The March meeting of the Hillsboro Woman’s Club took a leap back in time when the members met an original “Rosie the Riveter.”
Georgia Hufford, formerly of Hillsboro, brought her sister, daughters and a granddaughter to give a rousing and amusing account of Georgia’s job during World War II. Before that time, women were discouraged from working outside the home because it took jobs away from men. However, during the war most men were serving in the Armed Services and women were recruited to work in U.S. aircraft and munitions factories, which resulted in some of the highest production rates in history. This was considered to be the beginning of the “women’s movement” in America.
When Georgia’s father traveled to Michigan to work in the Willow Run Bomber Plant in Ypsilanti, Mich., Georgia and her older sister, Virginia, joined him, leaving their mother and seven siblings behind in Kentucky They stayed with a relative until they were hired, trained and had received their first paychecks. They joined 42,000 workers at Willow Run to build more than 8,600 B-24 bombers.
Virginia was placed as a driller/riveter. Georgia was a rivet bucker, meaning she held a 10-inch long by 2-inch wide iron bar that was used to flatten the rivets. It was hot and noisy work, but she liked the pay (75 cents per hour, with the top pay at $1.15).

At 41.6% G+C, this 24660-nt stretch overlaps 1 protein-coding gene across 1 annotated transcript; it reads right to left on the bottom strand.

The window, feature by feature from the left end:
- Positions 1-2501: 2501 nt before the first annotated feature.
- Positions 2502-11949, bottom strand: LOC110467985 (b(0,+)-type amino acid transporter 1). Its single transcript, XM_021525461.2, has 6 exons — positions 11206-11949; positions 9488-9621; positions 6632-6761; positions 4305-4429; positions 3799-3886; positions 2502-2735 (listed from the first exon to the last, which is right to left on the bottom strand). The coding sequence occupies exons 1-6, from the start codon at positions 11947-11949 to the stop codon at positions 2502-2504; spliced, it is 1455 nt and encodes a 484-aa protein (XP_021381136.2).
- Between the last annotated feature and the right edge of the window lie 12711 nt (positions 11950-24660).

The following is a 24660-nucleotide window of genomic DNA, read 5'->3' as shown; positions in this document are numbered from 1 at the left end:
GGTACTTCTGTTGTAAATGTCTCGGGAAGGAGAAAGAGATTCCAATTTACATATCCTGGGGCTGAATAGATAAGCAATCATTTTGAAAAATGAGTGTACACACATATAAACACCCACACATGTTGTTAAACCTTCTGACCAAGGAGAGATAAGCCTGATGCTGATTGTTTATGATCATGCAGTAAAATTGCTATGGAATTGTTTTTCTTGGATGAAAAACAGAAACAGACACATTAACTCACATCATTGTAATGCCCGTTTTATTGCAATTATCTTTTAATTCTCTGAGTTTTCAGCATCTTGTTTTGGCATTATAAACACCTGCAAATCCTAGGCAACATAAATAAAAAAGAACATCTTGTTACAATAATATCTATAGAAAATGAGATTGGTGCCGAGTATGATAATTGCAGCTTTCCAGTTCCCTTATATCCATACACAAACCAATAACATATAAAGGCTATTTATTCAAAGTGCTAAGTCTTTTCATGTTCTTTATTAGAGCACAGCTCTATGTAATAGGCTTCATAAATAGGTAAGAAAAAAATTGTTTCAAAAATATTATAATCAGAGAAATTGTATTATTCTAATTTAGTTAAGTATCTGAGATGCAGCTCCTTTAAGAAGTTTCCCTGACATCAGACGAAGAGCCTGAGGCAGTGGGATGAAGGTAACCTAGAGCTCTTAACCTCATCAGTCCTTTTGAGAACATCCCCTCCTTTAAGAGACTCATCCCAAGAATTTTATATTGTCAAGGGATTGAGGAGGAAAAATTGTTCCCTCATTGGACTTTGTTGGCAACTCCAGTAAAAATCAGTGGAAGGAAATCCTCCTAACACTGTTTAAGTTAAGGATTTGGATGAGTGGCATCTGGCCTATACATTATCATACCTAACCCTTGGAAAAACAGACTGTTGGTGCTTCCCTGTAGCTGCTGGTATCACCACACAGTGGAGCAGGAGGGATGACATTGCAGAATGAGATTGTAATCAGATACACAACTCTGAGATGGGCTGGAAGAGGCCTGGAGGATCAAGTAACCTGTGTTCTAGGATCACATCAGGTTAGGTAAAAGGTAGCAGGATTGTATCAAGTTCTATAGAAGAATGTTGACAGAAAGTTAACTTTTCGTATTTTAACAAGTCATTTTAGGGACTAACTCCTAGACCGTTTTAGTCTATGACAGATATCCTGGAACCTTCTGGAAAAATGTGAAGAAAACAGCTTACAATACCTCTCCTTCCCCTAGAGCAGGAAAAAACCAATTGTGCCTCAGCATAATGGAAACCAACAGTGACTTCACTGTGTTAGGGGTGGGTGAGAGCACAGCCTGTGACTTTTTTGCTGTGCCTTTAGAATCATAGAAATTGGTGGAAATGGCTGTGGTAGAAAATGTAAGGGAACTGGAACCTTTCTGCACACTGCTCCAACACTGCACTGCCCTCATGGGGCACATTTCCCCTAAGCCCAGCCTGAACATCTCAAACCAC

They first lived at Willow Lodge, which was comprised of 15 buildings containing 1,900 rooms. Pre-fab houses were brought in by the truckloads to provide homes for 2,500 families. They contained four, six or eight apartments with up to three bedrooms in each apartment. Each had a small coal stove for cooking and heating, an icebox and a coal box outside. The West Court buildings contained 1,000 apartments. Of the two trailer projects consisting of 1,000 trailers, one was for government-owned expandable trailers (equipped with gas and water) that could be rented and one was for trailers that were privately owned.
Rosie the Riveters became a cultural icons also known as Women War Workers. Nearly nine million women held various jobs during World War II.
Georgia Hufford is known locally for her nearly 50-year business, Georgia’s Bridal Shop, were she stayed active until she retired at the age of 89.
Georgia’s daughter, Scarlet Hufford Thomas, told of the trip she and her mother made to Washington, D.C. in March of 2016 as part of the celebration and recognition of women’s contributions to the war effort. There, Brigadier General Wilma Vaught thanked all the Rosies in attendance. At Arlington National Cemetery they were given front row seats for the Changing-of-the-Guard Ceremony. A special, silent tribute was given the Rosies and they had been told to watch for it. During the ceremony, when a member of the Guard scraped his foot while walking, it was actually a tribute to the veterans present, as well as for the Rosies.
There was one more big surprise. A member of each branch of the U.S. Military formed a line, in full dress uniforms. Georgia said, “The girl over there looks like my daughter, Paige. Aww, that is Paige!” Members of Rosie’s family had been flown in from Detroit and they were all holding the famous “We love Rosie” signs.
Following a delicious luncheon and a brief business meeting, members enjoyed meeting Rosie and her family.
Submitted by Gretchen Huffman.
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